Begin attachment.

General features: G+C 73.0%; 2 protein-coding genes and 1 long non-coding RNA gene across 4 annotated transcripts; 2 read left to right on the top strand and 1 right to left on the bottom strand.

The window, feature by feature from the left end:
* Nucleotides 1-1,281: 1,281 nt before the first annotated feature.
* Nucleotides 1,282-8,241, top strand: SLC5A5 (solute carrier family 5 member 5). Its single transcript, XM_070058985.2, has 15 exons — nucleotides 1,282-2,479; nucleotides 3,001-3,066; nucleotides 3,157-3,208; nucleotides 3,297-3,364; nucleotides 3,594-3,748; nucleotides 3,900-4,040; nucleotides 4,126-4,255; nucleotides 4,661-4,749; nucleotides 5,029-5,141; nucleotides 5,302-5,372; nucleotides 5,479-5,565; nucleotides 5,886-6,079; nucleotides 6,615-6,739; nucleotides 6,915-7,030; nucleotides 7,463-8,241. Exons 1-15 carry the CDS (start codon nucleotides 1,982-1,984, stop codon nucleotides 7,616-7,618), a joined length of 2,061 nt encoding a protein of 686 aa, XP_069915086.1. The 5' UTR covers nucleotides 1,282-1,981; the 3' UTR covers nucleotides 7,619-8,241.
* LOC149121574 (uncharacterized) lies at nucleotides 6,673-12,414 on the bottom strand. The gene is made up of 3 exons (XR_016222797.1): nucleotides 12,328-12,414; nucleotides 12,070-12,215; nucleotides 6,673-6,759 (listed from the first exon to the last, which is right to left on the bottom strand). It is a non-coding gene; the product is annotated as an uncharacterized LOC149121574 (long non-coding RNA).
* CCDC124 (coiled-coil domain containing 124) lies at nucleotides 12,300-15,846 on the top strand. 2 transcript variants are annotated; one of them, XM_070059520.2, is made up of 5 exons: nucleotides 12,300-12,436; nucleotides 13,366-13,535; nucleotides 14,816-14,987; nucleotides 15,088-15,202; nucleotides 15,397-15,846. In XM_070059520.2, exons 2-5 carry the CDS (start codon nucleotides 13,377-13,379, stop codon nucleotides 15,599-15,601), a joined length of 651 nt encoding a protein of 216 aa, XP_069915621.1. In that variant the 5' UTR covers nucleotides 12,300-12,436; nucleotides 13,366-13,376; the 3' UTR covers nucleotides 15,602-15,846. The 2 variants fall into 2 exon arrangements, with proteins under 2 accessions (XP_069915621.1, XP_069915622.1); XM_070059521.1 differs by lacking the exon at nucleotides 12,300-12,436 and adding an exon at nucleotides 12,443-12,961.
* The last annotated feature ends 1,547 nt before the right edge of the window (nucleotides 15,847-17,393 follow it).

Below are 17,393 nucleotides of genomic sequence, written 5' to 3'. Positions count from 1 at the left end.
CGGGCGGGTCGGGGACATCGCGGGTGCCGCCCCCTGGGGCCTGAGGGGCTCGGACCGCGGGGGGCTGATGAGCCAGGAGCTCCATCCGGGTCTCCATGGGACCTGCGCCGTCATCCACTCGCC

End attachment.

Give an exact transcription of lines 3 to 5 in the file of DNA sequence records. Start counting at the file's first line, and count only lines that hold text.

* Nucleotides 1-1,281: 1,281 nt before the first annotated feature.
* Nucleotides 1,282-8,241, top strand: SLC5A5 (solute carrier family 5 member 5). Its single transcript, XM_070058985.2, has 15 exons — nucleotides 1,282-2,479; nucleotides 3,001-3,066; nucleotides 3,157-3,208; nucleotides 3,297-3,364; nucleotides 3,594-3,748; nucleotides 3,900-4,040; nucleotides 4,126-4,255; nucleotides 4,661-4,749; nucleotides 5,029-5,141; nucleotides 5,302-5,372; nucleotides 5,479-5,565; nucleotides 5,886-6,079; nucleotides 6,615-6,739; nucleotides 6,915-7,030; nucleotides 7,463-8,241. Exons 1-15 carry the CDS (start codon nucleotides 1,982-1,984, stop codon nucleotides 7,616-7,618), a joined length of 2,061 nt encoding a protein of 686 aa, XP_069915086.1. The 5' UTR covers nucleotides 1,282-1,981; the 3' UTR covers nucleotides 7,619-8,241.
* LOC149121574 (uncharacterized) lies at nucleotides 6,673-12,414 on the bottom strand. The gene is made up of 3 exons (XR_016222797.1): nucleotides 12,328-12,414; nucleotides 12,070-12,215; nucleotides 6,673-6,759 (listed from the first exon to the last, which is right to left on the bottom strand). It is a non-coding gene; the product is annotated as an uncharacterized LOC149121574 (long non-coding RNA).